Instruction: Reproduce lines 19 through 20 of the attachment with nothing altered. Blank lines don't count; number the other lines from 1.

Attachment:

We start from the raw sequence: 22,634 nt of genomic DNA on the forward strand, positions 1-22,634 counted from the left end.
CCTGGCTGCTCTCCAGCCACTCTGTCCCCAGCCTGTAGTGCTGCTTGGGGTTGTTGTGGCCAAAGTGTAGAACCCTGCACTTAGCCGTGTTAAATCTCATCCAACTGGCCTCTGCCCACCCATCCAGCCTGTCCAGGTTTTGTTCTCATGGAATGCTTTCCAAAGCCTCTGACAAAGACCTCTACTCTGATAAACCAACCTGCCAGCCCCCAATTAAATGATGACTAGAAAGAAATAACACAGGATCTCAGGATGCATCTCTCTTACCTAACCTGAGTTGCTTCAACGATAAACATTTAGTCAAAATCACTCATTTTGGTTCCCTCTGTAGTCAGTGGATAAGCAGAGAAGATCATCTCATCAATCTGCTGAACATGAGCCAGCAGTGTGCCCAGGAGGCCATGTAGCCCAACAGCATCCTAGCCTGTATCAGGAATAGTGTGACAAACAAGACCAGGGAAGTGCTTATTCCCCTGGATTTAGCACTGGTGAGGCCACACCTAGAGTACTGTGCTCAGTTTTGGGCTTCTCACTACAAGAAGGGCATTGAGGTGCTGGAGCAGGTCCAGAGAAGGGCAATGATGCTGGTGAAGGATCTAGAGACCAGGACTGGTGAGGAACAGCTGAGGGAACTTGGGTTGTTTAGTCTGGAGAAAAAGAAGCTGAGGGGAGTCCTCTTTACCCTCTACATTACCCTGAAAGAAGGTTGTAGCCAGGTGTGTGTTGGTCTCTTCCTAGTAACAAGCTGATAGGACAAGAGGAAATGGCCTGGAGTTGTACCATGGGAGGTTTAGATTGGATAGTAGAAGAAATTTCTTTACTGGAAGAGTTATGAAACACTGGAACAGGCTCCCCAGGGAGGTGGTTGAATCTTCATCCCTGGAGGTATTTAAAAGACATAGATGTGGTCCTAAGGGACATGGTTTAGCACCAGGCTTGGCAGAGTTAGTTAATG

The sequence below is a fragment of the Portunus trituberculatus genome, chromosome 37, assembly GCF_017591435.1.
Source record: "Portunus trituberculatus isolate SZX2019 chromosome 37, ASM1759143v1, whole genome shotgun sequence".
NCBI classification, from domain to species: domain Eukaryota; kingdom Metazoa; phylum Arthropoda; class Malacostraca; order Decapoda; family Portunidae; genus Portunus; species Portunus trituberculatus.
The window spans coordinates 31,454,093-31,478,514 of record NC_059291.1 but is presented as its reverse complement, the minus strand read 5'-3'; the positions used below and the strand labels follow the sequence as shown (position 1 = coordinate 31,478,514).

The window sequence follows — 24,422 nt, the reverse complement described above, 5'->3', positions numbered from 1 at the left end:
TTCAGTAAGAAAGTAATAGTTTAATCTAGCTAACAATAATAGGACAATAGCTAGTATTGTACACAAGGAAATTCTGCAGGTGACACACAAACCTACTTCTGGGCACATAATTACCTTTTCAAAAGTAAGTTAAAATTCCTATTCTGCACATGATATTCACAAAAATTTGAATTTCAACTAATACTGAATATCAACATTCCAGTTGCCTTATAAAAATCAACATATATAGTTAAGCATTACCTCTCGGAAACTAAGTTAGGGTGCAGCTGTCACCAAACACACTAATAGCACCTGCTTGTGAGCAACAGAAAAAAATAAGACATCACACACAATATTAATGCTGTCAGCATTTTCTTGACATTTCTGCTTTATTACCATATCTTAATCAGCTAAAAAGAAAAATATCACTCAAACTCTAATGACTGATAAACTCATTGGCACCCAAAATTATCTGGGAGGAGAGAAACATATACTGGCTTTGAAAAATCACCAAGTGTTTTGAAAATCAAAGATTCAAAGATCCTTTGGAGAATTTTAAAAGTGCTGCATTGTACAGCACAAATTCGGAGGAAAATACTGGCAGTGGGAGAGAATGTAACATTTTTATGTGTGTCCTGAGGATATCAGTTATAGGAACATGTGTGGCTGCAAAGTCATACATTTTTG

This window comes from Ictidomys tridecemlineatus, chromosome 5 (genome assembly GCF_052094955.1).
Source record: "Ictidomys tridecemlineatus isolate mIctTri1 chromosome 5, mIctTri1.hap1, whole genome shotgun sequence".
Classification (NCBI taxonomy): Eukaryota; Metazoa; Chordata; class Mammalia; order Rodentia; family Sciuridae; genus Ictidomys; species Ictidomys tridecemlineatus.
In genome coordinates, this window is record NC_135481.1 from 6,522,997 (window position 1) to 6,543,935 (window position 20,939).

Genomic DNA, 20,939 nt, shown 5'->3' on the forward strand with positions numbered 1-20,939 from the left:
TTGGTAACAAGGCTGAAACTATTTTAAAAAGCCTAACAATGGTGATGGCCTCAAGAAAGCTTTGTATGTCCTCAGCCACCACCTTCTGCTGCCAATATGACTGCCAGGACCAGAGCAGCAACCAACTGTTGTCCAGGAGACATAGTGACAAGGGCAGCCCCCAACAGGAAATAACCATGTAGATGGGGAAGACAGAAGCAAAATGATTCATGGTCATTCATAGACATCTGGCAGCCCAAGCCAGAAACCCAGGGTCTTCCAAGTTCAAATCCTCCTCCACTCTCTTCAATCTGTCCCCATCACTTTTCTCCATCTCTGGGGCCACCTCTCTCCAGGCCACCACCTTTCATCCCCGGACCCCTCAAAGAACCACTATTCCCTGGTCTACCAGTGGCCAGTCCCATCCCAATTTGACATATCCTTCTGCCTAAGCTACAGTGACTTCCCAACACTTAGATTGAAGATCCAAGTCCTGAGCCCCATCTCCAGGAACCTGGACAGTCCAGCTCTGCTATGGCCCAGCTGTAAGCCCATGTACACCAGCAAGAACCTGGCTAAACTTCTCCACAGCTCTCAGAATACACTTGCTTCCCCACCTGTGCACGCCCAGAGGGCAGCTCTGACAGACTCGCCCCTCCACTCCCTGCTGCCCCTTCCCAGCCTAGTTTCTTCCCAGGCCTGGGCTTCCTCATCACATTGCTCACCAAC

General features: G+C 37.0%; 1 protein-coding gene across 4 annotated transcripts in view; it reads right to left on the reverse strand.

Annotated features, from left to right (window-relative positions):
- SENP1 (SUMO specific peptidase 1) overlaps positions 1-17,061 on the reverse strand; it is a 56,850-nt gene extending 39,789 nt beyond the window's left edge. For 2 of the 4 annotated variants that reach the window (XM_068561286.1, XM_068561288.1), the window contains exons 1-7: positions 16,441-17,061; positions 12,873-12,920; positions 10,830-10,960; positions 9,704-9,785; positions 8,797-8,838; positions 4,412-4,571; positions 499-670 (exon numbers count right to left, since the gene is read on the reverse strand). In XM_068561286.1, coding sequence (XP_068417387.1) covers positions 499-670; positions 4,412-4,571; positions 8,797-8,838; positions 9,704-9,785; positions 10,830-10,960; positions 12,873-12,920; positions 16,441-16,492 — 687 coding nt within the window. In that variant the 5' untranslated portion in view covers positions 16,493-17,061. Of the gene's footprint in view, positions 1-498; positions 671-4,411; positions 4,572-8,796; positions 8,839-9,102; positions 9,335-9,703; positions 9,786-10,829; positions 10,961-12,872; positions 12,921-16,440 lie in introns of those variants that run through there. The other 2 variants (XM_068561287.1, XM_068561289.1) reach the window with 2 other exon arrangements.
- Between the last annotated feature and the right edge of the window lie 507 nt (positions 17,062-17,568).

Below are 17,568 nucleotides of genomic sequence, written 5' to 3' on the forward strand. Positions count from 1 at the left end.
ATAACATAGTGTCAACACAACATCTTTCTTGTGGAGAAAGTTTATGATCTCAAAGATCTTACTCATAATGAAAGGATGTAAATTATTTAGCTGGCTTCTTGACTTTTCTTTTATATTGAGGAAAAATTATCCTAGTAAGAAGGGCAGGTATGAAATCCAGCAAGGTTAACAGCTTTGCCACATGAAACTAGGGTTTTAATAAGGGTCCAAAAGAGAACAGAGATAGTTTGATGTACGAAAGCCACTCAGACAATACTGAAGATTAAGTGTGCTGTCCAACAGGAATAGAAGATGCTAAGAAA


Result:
Below are 17,568 nucleotides of genomic sequence, written 5' to 3' on the forward strand. Positions count from 1 at the left end.
ATAACATAGTGTCAACACAACATCTTTCTTGTGGAGAAAGTTTATGATCTCAAAGATCTTACTCATAATGAAAGGATGTAAATTATTTAGCTGGCTTCTTGACTTTTCTTTTATATTGAGGAAAAATTATCCTAGTAAGAAGGGCAGGTATGAAATCCAGCAAGGTTAACAGCTTTGCCACATGAAACTAGGGTTTTAATAAGGGTCCAAAAGAGAACAGAGATAGTTTGATGTACGAAAGCCACTCAGACAATACTGAAGATTAAGTGTGCTGTCCAACAGGAATAGAAGATGCTAAGAAA